A Fusion of Old and New at Vancouver’s Sinclair Centre

July 6, 2016


Sinclair Centre in Vancou­ver is a govern­ment office and retail complex made up of four distinct heritage build­ings constructed in 1910 and 1937, all of which were restored and connected by a glass covered atrium and galle­ria walk­ways in the late 1980s. Entro’s wayfind­ing program for the Sinclair Centre stands alone as a contem­po­rary system that is inte­grated with the archi­tec­ture, with­out being constrained by the histor­i­cal refer­ences of the build­ings.

Recent reno­va­tions have consol­i­dated and expanded the Govern­ment of Canada Pass­port and Service Canada offices within the atrium court to provide better visi­bil­ity and access for a higher volume of people. Future plans for the upper atrium level will provide a simi­lar level of access for a planned expan­sion to the Cana­dian Immi­gra­tion and Citi­zen­ship Office. A dimin­ished retail pres­ence has meant a shift in the iden­tity of the centre to one that is primar­ily a busi­ness or corpo­rate hub for govern­ment services. Public Works Canada was respon­si­ble for lead­ing the revi­tal­iza­tion at Sinclair Centre and part­nered with CTA archi­tects for the project which also enlivens one of the grander but unap­pre­ci­ated inte­rior public spaces in the city.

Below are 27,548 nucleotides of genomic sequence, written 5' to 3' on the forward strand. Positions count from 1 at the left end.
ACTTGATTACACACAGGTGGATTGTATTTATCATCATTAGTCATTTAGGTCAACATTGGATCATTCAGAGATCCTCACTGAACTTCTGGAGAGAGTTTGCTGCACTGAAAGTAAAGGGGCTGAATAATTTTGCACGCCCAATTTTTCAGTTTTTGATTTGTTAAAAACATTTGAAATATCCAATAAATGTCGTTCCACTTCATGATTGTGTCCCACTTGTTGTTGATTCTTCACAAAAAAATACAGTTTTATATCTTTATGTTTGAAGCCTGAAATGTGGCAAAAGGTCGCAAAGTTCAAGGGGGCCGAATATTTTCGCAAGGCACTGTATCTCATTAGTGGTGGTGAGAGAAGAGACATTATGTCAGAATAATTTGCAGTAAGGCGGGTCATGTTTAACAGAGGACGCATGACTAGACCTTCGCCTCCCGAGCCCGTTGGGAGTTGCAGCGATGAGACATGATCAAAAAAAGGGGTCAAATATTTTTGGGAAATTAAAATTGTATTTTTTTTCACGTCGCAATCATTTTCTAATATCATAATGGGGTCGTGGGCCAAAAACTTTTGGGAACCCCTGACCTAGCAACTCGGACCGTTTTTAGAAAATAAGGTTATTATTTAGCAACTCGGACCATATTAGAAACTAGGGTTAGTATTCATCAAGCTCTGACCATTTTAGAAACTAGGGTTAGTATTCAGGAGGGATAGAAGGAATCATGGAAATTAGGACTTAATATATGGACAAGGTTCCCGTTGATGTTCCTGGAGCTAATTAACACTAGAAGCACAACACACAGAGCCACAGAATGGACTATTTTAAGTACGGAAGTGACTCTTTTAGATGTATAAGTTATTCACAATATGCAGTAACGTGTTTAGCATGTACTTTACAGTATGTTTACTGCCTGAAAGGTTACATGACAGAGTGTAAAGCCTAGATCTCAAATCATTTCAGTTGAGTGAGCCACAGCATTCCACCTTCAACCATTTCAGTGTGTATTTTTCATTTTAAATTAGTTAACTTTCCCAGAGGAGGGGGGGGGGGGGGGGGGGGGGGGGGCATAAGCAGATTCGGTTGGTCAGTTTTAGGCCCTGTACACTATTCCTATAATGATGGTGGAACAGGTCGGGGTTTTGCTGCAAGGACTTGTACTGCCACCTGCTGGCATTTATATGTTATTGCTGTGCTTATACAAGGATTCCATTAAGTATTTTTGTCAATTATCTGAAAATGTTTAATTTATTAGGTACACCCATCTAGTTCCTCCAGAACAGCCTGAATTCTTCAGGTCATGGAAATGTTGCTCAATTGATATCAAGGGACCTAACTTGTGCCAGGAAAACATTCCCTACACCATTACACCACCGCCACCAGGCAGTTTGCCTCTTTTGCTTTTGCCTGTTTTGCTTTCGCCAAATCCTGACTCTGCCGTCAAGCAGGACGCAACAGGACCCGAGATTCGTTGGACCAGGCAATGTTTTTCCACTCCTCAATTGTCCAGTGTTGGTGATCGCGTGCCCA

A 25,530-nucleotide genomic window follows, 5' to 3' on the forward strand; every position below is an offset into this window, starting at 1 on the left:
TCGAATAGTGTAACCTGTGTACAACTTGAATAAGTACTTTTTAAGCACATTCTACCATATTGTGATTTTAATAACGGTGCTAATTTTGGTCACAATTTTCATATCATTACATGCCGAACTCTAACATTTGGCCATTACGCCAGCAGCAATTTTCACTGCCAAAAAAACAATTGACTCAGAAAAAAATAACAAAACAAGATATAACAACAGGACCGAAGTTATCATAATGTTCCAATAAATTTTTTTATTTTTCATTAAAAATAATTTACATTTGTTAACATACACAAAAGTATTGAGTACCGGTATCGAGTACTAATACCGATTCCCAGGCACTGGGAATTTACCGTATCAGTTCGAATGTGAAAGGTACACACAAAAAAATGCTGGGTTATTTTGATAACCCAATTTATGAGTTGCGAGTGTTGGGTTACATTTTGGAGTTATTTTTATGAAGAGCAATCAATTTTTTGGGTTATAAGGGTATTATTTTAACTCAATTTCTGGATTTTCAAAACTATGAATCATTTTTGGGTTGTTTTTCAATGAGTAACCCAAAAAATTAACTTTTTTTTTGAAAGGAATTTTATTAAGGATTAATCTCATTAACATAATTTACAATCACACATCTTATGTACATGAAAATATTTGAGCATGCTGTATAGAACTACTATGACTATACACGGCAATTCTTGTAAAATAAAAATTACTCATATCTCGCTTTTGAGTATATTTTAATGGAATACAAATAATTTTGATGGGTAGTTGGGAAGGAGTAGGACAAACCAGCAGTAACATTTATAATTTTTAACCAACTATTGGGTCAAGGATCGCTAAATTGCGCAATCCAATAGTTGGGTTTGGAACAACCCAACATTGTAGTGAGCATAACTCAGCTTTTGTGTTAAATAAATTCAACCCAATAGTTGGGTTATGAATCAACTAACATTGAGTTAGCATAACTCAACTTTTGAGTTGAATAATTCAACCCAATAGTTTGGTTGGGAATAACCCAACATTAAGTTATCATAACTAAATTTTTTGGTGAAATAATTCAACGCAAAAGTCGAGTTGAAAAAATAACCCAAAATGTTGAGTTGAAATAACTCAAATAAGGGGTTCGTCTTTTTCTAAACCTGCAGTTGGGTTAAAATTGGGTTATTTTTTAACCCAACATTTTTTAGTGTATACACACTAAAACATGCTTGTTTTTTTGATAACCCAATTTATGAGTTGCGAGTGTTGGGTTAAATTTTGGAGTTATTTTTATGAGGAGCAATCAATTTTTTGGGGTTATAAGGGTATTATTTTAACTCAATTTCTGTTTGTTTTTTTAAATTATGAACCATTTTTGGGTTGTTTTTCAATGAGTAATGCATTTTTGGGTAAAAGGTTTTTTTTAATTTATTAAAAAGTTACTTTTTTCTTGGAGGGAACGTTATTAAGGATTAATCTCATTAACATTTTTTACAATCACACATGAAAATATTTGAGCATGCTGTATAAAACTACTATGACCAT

Entro’s wayfind­ing solu­tion moves people toward the central space of the complex using a series of ‘street’ infor­ma­tion pylons with colour coded eleva­tor iden­ti­fi­ca­tion, simpli­fied direc­tions and orien­ta­tion maps. The wayfind­ing has also estab­lished itself as a key element for unify­ing all the bilin­gual signage commu­ni­ca­tions. Discus­sions with the client deter­mined a need for clear sepa­ra­tion between a new Sinclair Centre iden­tity and related signage and that of the Federal Iden­tity Program (FIP) typi­cally used to iden­tify govern­ment build­ings and services. Entro’s solu­tion combined a new bilin­gual word­mark for Sinclair Centre with a maple leaf motif as contem­po­rary emblems in contrast to FIP but one that could, at the same time upgrade the FIP signage within the atrium. The distinc­tive colour palette for the program is derived from the green copper dome of the 1910 Post Office Build­ing clock tower and the stately blue of the Cana­dian pass­port. On the exte­rior, the word­mark and leaf motif are rendered in contrast­ing stain­less steel finishes and sit in relief against the histor­i­cal stone facades.